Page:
Pill shaming in recent years has reached an evangelical pitch. With that kind of reaction, why would you want to tell anybody you need help weaning your dog off Prozac? I’m glad you found me here because I have some experience with this. I’ve never weaned a dog off of Prozac, but I’ve had to wean myself a few times. It’s pretty much the same thing as you’ll see below.
This post is going to show you how to wean your dog off Prozac in a simple, non-judgemental way.
Let me tell you this…weaning your dog off of Prozac is very similar to weaning a person from the drug. It can be done easily and safely. But slooooowwwly
REMEMBER THIS 2012 QUOTE FROM TOM CRUISE?
“There is no such thing as a chemical imbalance… antidepressants – all it does is mask the problems. There’s ways, there’s vitamins, there’s exercise.”
Mr. Cruise obviously wasn’t talking about dogs, although they DO need exercise and good nutrition. I’m going to go ahead and say that Tom Cruise probably isn’t the expert to talk to about weaning your dog off Prozac. This is where I take over.
There’s a free tapering guide for YOU at the bottom of this post. Keep reading!
STEP 1: Make Sure the Veterinarian is in the Loop Before Weaning Your Dog Off Prozac.
The doctor might request a follow-up visit during the weaning process to monitor your dog’s progress. Antidepressants like Prozac take time to metabolize completely. Serious interactions can occur when mixing antidepressants with other medications, or when weaning too quickly.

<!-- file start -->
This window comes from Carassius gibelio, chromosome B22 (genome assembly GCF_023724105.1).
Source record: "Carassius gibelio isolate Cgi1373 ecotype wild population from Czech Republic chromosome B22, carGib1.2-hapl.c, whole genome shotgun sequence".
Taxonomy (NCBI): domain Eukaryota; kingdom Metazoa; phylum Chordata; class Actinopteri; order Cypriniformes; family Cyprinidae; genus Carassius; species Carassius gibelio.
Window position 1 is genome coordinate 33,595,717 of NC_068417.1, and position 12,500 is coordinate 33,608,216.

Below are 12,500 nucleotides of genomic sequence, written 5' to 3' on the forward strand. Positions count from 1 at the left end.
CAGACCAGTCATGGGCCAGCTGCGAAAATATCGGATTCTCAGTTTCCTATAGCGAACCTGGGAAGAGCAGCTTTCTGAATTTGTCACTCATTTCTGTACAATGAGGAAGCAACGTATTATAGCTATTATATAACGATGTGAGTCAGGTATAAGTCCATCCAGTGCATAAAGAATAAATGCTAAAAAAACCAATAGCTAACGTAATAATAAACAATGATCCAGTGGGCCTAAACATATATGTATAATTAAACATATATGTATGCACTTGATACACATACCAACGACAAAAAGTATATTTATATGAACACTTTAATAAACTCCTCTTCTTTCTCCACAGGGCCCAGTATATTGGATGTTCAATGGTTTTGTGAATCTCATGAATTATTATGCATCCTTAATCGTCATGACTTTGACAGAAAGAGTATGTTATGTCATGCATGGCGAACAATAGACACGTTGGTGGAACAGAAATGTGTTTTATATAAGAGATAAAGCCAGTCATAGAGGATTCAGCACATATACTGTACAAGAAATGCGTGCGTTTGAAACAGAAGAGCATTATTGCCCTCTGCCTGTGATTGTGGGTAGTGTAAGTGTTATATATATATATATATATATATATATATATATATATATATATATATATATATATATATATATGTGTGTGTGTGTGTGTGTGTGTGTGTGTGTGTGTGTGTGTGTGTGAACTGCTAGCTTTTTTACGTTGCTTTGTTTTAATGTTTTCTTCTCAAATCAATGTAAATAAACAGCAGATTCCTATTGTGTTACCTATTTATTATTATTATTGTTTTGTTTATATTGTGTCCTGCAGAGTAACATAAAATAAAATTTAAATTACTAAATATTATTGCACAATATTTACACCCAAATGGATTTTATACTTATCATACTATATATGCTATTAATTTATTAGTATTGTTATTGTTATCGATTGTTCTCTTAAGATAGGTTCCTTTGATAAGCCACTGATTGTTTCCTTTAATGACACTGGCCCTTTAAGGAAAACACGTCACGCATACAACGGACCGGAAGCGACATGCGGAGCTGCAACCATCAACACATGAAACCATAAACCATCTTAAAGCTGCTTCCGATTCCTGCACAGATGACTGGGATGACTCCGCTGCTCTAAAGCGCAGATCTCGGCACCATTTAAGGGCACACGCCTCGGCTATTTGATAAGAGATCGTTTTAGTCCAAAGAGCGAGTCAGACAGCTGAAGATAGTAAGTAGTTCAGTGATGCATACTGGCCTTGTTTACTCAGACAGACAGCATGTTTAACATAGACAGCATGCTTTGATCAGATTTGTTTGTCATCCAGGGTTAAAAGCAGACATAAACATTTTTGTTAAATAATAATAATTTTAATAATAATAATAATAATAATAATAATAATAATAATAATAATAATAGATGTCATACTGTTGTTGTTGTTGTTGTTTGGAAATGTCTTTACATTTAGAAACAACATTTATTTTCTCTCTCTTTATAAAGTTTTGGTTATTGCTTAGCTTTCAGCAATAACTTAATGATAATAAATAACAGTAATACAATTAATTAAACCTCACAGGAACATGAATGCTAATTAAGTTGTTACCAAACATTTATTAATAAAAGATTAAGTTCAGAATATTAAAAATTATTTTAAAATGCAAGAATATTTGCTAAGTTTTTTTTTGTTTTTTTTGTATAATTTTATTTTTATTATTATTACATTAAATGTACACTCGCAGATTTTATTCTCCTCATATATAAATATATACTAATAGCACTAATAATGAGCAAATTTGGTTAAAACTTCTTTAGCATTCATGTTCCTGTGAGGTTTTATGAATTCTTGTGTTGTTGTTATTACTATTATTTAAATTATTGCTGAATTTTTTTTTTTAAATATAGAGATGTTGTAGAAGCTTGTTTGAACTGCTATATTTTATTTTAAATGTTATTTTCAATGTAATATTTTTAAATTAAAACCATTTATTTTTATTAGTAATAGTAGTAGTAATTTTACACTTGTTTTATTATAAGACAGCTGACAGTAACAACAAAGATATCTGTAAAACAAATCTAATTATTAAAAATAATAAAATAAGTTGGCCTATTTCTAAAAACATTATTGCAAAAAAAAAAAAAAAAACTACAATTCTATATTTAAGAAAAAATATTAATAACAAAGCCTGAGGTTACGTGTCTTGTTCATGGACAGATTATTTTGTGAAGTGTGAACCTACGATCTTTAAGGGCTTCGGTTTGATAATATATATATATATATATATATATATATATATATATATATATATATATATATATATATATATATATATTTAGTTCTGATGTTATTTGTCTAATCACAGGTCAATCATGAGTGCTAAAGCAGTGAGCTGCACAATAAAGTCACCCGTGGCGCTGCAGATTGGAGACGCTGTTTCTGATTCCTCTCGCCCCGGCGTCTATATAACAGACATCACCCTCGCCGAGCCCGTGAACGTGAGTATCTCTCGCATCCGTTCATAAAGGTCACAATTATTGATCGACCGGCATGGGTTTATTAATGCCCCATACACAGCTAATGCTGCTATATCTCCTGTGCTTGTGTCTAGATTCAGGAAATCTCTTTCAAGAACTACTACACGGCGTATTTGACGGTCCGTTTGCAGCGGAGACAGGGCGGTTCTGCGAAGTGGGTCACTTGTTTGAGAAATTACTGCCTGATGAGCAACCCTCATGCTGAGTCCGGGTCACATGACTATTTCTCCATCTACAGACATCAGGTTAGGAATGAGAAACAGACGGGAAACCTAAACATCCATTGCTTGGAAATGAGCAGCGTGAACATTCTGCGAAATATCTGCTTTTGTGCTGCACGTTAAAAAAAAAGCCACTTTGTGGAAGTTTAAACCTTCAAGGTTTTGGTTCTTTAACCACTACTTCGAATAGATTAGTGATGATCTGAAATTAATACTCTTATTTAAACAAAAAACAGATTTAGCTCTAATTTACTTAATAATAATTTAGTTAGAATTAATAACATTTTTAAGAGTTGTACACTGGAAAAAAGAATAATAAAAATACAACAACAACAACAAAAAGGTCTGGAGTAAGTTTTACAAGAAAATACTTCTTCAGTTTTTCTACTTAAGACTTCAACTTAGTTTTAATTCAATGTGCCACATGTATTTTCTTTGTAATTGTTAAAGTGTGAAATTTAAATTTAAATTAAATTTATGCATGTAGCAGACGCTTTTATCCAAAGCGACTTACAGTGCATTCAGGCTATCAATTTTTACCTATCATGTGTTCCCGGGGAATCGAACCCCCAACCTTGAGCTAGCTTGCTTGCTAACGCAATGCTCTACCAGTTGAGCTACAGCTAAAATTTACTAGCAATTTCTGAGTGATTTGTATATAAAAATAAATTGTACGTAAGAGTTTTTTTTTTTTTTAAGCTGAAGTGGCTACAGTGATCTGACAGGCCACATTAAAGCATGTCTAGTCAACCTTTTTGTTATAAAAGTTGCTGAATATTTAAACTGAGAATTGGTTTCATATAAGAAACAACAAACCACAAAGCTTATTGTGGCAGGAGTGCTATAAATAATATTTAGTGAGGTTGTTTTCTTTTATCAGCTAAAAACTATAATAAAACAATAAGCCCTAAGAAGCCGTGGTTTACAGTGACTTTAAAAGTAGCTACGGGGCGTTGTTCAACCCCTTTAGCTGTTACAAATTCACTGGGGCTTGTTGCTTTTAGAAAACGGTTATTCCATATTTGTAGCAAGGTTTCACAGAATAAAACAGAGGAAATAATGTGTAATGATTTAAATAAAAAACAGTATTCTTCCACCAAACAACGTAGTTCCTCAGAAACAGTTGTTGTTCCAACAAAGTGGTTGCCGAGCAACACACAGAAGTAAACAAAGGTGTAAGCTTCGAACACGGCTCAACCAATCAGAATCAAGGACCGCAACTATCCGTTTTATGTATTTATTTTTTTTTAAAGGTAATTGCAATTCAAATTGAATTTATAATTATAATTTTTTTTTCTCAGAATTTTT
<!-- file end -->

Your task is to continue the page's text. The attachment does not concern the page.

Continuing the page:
Weaning your dog off Prozac too soon doesn’t give him a chance to imprint/remember a new set of appropriate behaviors. Antidepressants alleviate the anxiety that is blocking access to learn new behaviors. Make sure your dog has had enough time to do this.
STEP 3: Examine Your Own Behaviors Before Weaning Your Dog from Antidepressants
Reconditioning your own behavior is an important step on the path to your dog’s ultimate mental health. Look at ways you could be contributing to your dog’s anxiety and work to change that.
Simple behavioral changes could include:
- Not engaging excitedly with your dog before leaving the house. Be calm, quiet, and confident.
- Carve out time to walk and socialize the dog.
- Set rules and limitations on how your dog interacts with other animals.
I know it’s not easy, especially if you have a rescue dog who has come into your home with a whole history wired into his brain. At the end of the day, you want what’s best for the dog, and for the safety of everyone around you. Don’t wean your dog if you think it’s too soon. You can always talk to your veterinarian about the pros and cons.
You’re getting closer to that free taper guide!
STEP 4: Begin the Weaning Process
Remember, there’s no hurry. Assuming you’ve got the go-ahead from the veterinarian, here are the steps:
- Decrease the original dose by 1/2 (one-half) for 4 weeks. Monitor your dog, and if he continues to do well, halve the dose again after 4 weeks.
- Wait and monitor for another 2 to 4 weeks.